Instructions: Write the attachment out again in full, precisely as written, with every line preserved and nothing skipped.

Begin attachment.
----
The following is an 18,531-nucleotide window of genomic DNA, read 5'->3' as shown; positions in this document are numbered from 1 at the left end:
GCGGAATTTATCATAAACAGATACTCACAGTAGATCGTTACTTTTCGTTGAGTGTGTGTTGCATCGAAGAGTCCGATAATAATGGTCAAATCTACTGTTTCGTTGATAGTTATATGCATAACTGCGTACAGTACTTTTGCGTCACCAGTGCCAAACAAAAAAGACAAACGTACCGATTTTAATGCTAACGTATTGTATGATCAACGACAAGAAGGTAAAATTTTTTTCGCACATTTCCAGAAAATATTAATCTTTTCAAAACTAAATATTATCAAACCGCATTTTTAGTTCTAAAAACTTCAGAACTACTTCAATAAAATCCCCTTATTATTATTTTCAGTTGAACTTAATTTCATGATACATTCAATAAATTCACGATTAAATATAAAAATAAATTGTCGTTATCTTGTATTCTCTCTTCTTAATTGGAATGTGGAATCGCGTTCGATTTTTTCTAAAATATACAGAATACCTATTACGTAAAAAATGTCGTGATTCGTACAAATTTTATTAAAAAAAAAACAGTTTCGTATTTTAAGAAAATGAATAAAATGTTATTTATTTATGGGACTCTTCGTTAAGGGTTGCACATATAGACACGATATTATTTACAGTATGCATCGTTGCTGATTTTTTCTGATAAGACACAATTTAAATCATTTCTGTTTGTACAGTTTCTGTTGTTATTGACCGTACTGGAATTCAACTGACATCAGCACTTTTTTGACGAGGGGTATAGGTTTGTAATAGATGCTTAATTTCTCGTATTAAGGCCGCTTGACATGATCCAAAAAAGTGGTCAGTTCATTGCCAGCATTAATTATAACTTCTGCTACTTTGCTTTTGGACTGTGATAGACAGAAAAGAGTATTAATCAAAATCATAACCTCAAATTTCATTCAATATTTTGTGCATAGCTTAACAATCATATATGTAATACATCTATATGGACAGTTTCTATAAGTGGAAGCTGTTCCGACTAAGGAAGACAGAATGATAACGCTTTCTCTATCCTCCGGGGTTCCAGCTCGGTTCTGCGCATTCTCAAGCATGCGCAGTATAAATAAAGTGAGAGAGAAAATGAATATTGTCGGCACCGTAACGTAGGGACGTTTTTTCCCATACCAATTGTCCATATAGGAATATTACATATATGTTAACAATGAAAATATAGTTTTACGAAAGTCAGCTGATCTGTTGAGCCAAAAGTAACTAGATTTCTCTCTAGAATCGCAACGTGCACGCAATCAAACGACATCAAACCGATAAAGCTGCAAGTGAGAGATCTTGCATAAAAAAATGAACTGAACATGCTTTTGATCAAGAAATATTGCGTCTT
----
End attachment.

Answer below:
The following is an 18,531-nucleotide window of genomic DNA, read 5'->3' as shown; positions in this document are numbered from 1 at the left end:
GCGGAATTTATCATAAACAGATACTCACAGTAGATCGTTACTTTTCGTTGAGTGTGTGTTGCATCGAAGAGTCCGATAATAATGGTCAAATCTACTGTTTCGTTGATAGTTATATGCATAACTGCGTACAGTACTTTTGCGTCACCAGTGCCAAACAAAAAAGACAAACGTACCGATTTTAATGCTAACGTATTGTATGATCAACGACAAGAAGGTAAAATTTTTTTCGCACATTTCCAGAAAATATTAATCTTTTCAAAACTAAATATTATCAAACCGCATTTTTAGTTCTAAAAACTTCAGAACTACTTCAATAAAATCCCCTTATTATTATTTTCAGTTGAACTTAATTTCATGATACATTCAATAAATTCACGATTAAATATAAAAATAAATTGTCGTTATCTTGTATTCTCTCTTCTTAATTGGAATGTGGAATCGCGTTCGATTTTTTCTAAAATATACAGAATACCTATTACGTAAAAAATGTCGTGATTCGTACAAATTTTATTAAAAAAAAAACAGTTTCGTATTTTAAGAAAATGAATAAAATGTTATTTATTTATGGGACTCTTCGTTAAGGGTTGCACATATAGACACGATATTATTTACAGTATGCATCGTTGCTGATTTTTTCTGATAAGACACAATTTAAATCATTTCTGTTTGTACAGTTTCTGTTGTTATTGACCGTACTGGAATTCAACTGACATCAGCACTTTTTTGACGAGGGGTATAGGTTTGTAATAGATGCTTAATTTCTCGTATTAAGGCCGCTTGACATGATCCAAAAAAGTGGTCAGTTCATTGCCAGCATTAATTATAACTTCTGCTACTTTGCTTTTGGACTGTGATAGACAGAAAAGAGTATTAATCAAAATCATAACCTCAAATTTCATTCAATATTTTGTGCATAGCTTAACAATCATATATGTAATACATCTATATGGACAGTTTCTATAAGTGGAAGCTGTTCCGACTAAGGAAGACAGAATGATAACGCTTTCTCTATCCTCCGGGGTTCCAGCTCGGTTCTGCGCATTCTCAAGCATGCGCAGTATAAATAAAGTGAGAGAGAAAATGAATATTGTCGGCACCGTAACGTAGGGACGTTTTTTCCCATACCAATTGTCCATATAGGAATATTACATATATGTTAACAATGAAAATATAGTTTTACGAAAGTCAGCTGATCTGTTGAGCCAAAAGTAACTAGATTTCTCTCTAGAATCGCAACGTGCACGCAATCAAACGACATCAAACCGATAAAGCTGCAAGTGAGAGATCTTGCATAAAAAAATGAACTGAACATGCTTTTGATCAAGAAATATTGCGTCTT